New Delhi: The lone accused in a 1984 Sikh Genocide case in which a mob had set afire Gurdwara Pulbangash in north Delhi killing three persons has been acquitted by a court here which said CBI failed to establish his presence on the spot.
The name of senior Congress leader Jagdish Tytler had also cropped up in the case for his alleged involvement but the CBI had said that there was no sufficient material against him and later the court had ordered further investigation into the matter concerning him, which is still pending.
Additional Sessions Judge (ASJ) Sanjay Bansal held that the case of CBI was “very very weak” and absolved Suresh Kumar alias Panewala of various charges, including murder, rioting, damaging a place of worship with an intent to insult the religion of any class of persons and mischief by fire.
The court noted that there was discrepancy in the identity of the accused and said the record revealed that the prosecution itself was not clear about the correct name of the genocide.
“Such is state of affairs that it is extremely impossible to conclude as to what actually is the correct name of the genocide,” the court said.
“It must be held that the prosecution has a very very weak case. It has not proved the charges beyond reasonable doubt against the accused.”
“It has failed to establish presence of the accused at the spot at the time of commission of offences. As a necessary consequence, the accused is hereby acquitted of the charges against him,” the ASJ said.
Regarding Tytler, the court said, “The CBI was directed (last year) to further investigate the case. The matter is still under further investigation with respect to Tytler”.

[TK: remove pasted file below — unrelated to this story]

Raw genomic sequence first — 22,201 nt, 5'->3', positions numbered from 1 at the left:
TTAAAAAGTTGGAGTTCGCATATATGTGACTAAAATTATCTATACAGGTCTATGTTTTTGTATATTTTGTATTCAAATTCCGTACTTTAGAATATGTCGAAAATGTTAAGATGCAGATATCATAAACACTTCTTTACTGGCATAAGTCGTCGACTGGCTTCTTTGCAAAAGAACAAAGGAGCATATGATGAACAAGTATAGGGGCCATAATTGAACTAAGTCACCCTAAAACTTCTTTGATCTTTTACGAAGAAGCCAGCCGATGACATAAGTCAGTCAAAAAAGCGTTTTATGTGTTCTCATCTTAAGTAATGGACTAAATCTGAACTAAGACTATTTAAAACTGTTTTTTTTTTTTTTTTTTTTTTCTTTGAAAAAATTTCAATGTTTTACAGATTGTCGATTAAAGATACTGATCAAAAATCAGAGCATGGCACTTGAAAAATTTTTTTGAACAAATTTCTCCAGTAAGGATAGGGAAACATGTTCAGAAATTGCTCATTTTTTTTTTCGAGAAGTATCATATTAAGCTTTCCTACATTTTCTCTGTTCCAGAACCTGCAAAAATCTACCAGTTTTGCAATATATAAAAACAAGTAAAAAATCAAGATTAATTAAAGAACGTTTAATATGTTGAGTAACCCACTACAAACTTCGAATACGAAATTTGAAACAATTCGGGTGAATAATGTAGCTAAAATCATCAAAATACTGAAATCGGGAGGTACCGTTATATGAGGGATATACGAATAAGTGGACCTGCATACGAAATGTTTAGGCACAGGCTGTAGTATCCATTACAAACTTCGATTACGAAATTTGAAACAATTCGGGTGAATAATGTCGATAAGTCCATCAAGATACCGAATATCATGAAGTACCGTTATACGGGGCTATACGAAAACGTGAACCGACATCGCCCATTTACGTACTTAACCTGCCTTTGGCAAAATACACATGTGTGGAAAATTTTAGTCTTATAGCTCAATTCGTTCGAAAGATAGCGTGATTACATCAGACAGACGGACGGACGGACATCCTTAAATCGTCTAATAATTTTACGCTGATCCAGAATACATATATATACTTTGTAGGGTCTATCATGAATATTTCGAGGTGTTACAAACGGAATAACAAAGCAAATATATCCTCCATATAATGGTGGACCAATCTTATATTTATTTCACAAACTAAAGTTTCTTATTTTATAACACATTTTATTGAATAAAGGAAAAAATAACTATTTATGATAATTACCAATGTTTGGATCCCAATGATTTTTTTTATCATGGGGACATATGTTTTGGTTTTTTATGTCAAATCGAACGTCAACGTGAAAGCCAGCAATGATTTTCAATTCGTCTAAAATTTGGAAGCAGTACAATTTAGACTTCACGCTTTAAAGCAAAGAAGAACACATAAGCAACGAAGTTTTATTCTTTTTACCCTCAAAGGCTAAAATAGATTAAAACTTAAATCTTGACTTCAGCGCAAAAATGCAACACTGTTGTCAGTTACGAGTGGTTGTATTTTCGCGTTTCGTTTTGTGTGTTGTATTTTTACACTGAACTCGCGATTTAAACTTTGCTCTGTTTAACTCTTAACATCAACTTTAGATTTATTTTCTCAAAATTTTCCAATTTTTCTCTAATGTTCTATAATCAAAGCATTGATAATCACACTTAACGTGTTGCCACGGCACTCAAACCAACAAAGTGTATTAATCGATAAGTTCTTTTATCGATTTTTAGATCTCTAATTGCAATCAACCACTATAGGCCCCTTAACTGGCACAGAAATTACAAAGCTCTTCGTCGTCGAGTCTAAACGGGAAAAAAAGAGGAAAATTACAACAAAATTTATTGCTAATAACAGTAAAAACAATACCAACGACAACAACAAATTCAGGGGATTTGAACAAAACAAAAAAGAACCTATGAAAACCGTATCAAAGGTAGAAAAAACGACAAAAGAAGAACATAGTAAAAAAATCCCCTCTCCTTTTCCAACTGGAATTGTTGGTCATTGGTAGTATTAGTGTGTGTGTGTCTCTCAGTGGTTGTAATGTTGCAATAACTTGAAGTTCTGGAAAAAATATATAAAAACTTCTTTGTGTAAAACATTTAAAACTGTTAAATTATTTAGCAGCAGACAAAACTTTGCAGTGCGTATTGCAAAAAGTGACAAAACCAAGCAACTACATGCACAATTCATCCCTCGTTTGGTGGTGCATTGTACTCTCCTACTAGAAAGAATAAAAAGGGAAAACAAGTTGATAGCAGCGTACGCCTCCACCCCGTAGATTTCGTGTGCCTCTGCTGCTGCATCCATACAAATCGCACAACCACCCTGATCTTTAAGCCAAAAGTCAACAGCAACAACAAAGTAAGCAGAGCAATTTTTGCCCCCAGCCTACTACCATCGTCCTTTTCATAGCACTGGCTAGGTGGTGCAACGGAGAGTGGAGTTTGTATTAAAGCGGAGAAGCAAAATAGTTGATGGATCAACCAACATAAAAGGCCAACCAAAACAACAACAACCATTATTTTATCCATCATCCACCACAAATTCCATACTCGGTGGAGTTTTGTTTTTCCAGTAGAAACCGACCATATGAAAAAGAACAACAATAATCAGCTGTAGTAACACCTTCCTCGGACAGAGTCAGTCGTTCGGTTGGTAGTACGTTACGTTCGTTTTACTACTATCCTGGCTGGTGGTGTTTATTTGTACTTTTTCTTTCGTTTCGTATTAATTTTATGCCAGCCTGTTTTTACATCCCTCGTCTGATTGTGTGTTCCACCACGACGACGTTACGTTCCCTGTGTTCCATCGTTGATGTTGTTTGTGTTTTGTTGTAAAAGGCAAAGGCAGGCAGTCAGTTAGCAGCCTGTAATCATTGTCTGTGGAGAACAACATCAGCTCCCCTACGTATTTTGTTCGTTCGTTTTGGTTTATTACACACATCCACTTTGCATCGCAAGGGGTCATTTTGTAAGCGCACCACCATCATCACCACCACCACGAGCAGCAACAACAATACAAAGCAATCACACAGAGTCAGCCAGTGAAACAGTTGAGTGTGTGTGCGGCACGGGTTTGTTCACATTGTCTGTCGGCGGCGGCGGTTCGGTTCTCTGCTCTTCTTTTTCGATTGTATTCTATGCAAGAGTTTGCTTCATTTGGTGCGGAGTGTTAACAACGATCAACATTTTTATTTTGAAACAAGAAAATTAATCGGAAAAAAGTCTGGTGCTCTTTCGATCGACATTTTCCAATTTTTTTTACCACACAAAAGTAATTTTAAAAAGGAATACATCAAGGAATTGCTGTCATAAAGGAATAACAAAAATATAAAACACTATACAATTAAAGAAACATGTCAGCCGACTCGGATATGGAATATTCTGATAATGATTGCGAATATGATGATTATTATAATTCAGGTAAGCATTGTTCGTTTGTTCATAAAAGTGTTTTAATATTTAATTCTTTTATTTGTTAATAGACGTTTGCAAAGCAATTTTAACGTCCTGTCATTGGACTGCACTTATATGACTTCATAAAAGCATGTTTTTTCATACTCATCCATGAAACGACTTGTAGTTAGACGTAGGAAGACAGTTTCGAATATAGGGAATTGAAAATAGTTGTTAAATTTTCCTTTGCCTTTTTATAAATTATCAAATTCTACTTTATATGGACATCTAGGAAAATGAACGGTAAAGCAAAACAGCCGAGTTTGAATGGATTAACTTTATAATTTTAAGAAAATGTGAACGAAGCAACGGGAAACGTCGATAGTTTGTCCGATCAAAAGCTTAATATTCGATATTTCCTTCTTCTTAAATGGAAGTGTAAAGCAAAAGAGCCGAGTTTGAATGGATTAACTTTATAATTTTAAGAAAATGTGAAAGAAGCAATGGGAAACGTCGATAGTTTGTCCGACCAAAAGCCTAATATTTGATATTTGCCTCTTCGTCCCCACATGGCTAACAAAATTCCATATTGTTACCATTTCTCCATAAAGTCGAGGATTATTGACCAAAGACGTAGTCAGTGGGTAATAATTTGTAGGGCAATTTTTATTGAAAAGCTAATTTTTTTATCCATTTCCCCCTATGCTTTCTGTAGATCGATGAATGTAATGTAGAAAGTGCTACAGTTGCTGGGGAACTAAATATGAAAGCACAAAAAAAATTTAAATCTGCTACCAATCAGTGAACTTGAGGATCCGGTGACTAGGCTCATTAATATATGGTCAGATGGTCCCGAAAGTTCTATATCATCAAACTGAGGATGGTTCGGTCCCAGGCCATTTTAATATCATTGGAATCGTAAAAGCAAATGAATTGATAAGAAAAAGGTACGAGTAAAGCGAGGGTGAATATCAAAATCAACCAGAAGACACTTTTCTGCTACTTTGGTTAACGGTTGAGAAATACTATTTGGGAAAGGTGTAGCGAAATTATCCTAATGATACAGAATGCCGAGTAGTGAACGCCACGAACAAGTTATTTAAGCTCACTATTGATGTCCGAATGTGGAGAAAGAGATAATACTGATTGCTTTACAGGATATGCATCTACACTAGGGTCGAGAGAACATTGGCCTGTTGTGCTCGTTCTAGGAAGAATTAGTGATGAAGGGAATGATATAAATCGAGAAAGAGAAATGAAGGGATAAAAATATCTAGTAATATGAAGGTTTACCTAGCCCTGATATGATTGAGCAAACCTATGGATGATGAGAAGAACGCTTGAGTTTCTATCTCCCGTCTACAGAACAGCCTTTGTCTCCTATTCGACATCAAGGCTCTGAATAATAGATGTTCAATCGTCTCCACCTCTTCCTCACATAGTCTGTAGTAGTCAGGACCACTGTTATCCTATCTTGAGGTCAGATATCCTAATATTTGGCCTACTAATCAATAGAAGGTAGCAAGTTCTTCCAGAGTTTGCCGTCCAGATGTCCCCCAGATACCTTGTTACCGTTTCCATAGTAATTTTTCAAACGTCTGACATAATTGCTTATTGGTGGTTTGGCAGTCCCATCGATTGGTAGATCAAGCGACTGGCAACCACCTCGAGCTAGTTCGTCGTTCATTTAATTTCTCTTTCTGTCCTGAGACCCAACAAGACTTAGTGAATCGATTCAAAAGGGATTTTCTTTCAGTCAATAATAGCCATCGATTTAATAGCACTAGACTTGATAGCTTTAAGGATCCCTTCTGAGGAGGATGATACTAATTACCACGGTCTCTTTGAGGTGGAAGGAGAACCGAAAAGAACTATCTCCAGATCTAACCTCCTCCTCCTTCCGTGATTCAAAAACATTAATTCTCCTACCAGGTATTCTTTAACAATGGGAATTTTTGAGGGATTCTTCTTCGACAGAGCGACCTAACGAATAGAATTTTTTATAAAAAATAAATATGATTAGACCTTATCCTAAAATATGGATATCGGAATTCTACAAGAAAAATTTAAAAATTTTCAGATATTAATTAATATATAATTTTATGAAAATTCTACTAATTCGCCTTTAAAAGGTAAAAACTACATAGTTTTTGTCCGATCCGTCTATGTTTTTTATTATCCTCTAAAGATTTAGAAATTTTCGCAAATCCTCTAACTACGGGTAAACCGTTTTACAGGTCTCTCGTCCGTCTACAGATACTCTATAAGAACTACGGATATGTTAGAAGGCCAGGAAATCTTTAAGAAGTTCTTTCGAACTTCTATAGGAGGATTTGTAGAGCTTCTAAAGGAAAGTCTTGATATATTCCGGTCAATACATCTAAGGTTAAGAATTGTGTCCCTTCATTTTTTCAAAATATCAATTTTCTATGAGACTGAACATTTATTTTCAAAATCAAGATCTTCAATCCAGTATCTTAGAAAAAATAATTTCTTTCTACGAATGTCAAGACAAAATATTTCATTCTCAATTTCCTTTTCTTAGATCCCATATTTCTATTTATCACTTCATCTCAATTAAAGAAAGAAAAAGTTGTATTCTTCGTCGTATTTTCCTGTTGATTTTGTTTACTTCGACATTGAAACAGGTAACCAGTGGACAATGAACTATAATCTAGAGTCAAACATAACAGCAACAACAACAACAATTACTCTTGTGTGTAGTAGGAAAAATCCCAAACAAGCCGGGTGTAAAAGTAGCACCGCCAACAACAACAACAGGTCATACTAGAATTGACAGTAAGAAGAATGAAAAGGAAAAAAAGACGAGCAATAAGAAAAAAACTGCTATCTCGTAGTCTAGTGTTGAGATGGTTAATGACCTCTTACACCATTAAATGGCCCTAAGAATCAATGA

The case relates to an incident on 1 November 1984, in the aftermath of the then prime minister Indira Gandhi’s assassination, when a mob of over 1000 persons had set afire Gurdwara Pulbangash in north Delhi, killing three persons — Sardar Thakur Singh, Badal Singh and Gurcharan Singh.
According to the CBI, Thakur Singh was hit by an iron rod in front of the Gurdwara and a burning tyre was kept on his body.
Badal Singh and Gurcharan Singh were thrown from the roof of the house of one Amarjeet Singh Bedi and they were then brought in front of the Gurdwara and set afire with a burning tyre, CBI said.
While acquitting Suresh, the court said the witnesses who had seen the rioting incident have either not told the name of the genocide or if they have named him, they have not identified the accused as the said person.
“…And witnesses who have identified the accused as bearing a particular name i.e. Suresh Kumar Panewala or Suresh Panewala or Suresh Panwala had not seen the accused at the spot indulging in genocide or being one of the rioters.”
“Prosecution’s best witnesses… Who had seen the incident have not identified the accused which goes against the prosecution,” the judge said.
The court rejected the arguments of the public prosecutor for the CBI that in the report of Justice Nanavati Commission, which was set up to probe riots related cases, the name of Suresh Panewala was mentioned.
The judge said that the statements recorded before Justice Nanavati Commission cannot be taken as evidence as those who made the statements have not been examined as witnesses in the court.
Initially, Congress leader Jagdish Tytler was also made an accused in the case but CBI in its chargesheet said that there was no material against him.
A petition was filed by some persons, who claimed to be the witnesses of the incident, seeking to be examined by the CBI.
After recording the statement of one Jasbir Singh in the United States, CBI did not believe in his testimony. It also disbelieved the statement of one Surender Singh, who was also in the US.
Source: Zee News